Single nucleotide polymorphism (SNP) is used to denote natural variations that occur in the genome and that involve a single nucleotide. They may be associated with certain characteristics, thus functioning as molecular markers. If a certain polymorphism is described as being natural, it cannot be considered an invention. However, the use of a set of SNPs in in vitro diagnostic methods may be entitled to protection.

"such revisions must occur more frequently. The biotechnology area is undergoing constant transformation as new discoveries are made and research results are published."

Taking into account the fact that primers are segments of sequences that anneal with genes and/or natural messenger RNAs (mRNAs), primers’ claims are not eligible for protection as they are deemed to be biological material.

Concerning a promoter, its sequence does not have specific start and terminator nucleotides. For this reason, the presentation of experimental data proving that the isolated DNA sequence is able to trigger the expression of gene sequences is necessary. Furthermore, such a sequence must be represented by its Seq ID number.

Regarding complementary DNA (cDNA), if the gene from which the mRNA is generated has introns, the cDNA will be different from the gene as the sequence of the cDNA will present only the sequence of the exons. Therefore, in these cases, it is not possible to consider that a cDNA molecule is equal to a natural molecule, and its patentability must be evaluated based on the requirements of novelty, inventive activity and industrial application. Moreover, the mere sequencing of cDNA without the association of a function is not enough to guarantee the industrial application to the subject matter. Expressed sequence tags (ESTs) use the same criteria as cDNA for analysis.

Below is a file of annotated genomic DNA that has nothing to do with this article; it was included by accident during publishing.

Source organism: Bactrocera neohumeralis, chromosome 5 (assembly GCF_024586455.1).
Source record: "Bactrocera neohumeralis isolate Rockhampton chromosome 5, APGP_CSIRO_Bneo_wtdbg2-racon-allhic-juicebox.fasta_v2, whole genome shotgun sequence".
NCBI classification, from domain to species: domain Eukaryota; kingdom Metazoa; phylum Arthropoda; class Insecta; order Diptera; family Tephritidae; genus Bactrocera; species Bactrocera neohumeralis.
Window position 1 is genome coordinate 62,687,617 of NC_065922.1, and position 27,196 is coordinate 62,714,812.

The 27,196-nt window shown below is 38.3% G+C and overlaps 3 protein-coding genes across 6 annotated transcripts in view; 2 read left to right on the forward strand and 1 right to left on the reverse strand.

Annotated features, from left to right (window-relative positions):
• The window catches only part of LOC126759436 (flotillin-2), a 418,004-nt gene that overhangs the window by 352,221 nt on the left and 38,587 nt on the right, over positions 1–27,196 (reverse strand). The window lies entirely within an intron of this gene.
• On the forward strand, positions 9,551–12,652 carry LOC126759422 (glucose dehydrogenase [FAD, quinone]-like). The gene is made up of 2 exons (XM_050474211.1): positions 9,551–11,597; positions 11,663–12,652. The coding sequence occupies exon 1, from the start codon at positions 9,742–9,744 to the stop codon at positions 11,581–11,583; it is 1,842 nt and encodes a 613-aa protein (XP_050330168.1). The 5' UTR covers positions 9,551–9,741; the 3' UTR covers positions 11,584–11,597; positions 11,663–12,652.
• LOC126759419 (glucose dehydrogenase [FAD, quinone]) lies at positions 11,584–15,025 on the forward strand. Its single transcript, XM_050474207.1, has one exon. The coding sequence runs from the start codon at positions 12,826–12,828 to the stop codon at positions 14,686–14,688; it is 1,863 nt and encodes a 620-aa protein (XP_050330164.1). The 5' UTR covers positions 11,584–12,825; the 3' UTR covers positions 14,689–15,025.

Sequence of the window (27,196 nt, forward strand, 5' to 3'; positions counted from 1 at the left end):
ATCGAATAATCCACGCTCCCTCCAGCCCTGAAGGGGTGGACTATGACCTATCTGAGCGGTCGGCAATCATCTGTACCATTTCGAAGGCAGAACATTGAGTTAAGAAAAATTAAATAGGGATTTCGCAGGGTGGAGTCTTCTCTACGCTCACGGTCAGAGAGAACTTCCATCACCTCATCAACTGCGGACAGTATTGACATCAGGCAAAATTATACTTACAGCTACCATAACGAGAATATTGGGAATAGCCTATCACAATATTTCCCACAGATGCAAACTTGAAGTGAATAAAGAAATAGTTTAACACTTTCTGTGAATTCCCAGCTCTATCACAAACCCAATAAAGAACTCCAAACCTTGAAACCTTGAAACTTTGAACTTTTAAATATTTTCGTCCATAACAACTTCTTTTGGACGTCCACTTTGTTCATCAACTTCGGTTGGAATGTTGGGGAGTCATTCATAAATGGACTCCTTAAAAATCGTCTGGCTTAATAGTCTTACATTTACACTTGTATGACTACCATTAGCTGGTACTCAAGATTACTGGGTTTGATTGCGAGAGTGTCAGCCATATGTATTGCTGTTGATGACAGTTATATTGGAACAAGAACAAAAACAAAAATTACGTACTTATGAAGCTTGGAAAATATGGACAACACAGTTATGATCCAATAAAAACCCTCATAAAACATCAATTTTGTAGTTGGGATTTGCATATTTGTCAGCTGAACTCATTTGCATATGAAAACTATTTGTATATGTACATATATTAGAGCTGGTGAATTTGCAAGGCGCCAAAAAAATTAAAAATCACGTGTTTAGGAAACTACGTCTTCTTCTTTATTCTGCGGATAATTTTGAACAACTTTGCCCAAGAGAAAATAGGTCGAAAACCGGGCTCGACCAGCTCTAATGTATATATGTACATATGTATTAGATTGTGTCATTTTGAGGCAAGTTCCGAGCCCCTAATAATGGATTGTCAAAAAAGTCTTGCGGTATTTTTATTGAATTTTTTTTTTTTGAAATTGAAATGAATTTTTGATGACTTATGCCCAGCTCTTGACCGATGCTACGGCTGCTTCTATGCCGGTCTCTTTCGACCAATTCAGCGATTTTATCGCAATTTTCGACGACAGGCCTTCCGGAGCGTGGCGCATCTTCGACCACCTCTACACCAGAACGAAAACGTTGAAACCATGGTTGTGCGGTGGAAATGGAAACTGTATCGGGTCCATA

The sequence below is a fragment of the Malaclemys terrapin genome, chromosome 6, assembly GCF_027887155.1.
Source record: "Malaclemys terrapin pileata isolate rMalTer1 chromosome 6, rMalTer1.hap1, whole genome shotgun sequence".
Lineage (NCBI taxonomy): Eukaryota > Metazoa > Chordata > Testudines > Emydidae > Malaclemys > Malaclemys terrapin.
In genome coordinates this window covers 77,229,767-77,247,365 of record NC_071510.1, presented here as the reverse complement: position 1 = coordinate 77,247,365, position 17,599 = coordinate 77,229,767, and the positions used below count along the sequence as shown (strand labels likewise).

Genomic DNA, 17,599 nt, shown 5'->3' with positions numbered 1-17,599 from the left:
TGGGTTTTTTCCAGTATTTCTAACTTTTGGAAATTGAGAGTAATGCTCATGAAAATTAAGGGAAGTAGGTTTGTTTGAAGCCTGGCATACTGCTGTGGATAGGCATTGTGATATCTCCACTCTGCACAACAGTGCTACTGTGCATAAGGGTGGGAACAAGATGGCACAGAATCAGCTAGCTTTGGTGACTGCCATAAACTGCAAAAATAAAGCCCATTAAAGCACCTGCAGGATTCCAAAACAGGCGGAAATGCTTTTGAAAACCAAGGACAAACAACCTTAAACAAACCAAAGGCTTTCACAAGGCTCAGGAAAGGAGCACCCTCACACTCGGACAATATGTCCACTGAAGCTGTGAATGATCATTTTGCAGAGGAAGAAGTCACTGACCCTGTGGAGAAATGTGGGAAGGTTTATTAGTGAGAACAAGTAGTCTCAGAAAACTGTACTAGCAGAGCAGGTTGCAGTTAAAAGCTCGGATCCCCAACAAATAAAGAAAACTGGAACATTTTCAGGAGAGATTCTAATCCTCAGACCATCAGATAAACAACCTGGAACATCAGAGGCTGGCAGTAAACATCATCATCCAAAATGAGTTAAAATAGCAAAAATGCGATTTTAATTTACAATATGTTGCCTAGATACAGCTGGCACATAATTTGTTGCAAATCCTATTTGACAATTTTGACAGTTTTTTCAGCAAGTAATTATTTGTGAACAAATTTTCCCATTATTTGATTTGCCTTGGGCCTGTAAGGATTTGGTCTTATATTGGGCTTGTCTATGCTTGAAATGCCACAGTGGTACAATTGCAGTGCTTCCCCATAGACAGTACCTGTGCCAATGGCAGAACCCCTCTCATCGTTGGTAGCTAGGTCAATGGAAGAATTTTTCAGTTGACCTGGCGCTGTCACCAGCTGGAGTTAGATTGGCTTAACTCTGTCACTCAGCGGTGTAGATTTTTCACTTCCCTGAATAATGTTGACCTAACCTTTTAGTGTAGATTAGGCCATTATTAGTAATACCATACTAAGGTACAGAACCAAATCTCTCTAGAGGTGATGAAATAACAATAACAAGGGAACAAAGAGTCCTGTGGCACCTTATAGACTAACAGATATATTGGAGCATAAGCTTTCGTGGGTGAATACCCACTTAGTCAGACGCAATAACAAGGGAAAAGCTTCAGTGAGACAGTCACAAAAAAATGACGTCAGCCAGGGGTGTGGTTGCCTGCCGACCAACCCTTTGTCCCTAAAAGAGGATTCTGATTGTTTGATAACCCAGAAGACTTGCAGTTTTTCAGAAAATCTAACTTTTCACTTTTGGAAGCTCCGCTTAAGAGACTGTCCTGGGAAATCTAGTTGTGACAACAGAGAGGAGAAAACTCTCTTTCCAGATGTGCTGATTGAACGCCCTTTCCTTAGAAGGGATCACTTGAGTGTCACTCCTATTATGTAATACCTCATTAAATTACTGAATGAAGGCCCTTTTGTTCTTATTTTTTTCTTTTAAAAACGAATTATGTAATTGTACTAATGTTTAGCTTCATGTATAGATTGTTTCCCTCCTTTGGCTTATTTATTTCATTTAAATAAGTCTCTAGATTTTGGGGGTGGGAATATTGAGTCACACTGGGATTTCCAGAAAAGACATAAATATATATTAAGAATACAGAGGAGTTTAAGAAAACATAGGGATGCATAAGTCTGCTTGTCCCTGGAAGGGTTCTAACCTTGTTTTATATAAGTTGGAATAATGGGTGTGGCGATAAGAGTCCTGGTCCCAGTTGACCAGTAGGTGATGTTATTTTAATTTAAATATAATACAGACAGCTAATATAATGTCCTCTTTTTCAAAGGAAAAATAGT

Open reading frames (ORFs) are a region of the genome and are not entitled to protection as they are considered to be a natural product.

Concerning fusion proteins, it is important to emphasise that both or all the constituent parts (sequences that form the final protein) must have some function in the fusion protein.

The characterisation of humanised antibodies requires the presentation of a Seq ID number containing the amino acid sequence of the variable portion of the antibody and the definition of the other elements, ie, the fragment crystallisable (Fc) portion. According to the proposed guidelines, a monoclonal antibody can be further defined by its specific Seq ID number.

In February 2013, the Brazilian Association of Intellectual Property (ABPI) prepared a text with relevant suggestions including the insertion of issues that are in the current guidelines but not in the proposed guidelines, such as virus definitions, Swiss-type claims and treatment method claims; the inclusion of more examples of patentable claims; and the allowance of deposit of biological material and filing of sequence listings until the end of the examination.

The first update of the current biotech guidelines is an important step towards increasing the uniformity and predictability of patent application analysis. However, it should be stressed that such revisions must occur more frequently. The biotechnology area is undergoing constant transformation as new discoveries are made and research results are published.

Considering the huge amount of information that is being generated by new sequencing methodologies, this challenge tends to increase the necessity for bigger taskforces and new tools to reduce the backlog related to these issues at the INPI.

Marisa Moura Momoli is a patent agent at Di Blasi, Parente & Associados. She can be contacted at: